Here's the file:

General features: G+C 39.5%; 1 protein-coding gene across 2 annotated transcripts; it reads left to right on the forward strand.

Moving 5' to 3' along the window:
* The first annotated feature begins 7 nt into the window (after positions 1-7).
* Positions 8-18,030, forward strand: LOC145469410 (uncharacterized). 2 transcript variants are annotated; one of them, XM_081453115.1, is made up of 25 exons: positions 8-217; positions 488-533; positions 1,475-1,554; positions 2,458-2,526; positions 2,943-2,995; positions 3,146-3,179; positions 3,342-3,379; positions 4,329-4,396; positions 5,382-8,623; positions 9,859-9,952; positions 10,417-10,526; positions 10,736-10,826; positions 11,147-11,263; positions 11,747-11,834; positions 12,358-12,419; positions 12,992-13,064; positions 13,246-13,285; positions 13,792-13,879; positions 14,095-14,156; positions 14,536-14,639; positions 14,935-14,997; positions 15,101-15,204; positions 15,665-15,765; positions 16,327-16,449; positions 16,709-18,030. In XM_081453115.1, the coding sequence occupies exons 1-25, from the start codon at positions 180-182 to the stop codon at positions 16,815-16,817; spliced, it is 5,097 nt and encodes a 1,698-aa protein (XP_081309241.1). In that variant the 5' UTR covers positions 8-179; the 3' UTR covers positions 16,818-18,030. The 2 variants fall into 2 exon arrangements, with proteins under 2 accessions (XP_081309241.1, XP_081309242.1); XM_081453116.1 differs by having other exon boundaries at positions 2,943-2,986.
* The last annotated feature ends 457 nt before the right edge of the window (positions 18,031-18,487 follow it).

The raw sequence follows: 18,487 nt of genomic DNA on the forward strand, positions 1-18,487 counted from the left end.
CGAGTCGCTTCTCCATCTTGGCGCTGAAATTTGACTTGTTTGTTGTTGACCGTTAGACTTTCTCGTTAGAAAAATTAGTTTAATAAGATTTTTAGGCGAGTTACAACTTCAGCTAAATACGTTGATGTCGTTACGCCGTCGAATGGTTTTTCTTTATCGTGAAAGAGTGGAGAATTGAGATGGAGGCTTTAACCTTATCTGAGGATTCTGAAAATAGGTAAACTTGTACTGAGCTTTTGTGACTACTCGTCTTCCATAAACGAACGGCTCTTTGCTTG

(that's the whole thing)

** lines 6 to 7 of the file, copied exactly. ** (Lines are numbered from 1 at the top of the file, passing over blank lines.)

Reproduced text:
The raw sequence follows: 18,487 nt of genomic DNA on the forward strand, positions 1-18,487 counted from the left end.
CGAGTCGCTTCTCCATCTTGGCGCTGAAATTTGACTTGTTTGTTGTTGACCGTTAGACTTTCTCGTTAGAAAAATTAGTTTAATAAGATTTTTAGGCGAGTTACAACTTCAGCTAAATACGTTGATGTCGTTACGCCGTCGAATGGTTTTTCTTTATCGTGAAAGAGTGGAGAATTGAGATGGAGGCTTTAACCTTATCTGAGGATTCTGAAAATAGGTAAACTTGTACTGAGCTTTTGTGACTACTCGTCTTCCATAAACGAACGGCTCTTTGCTTG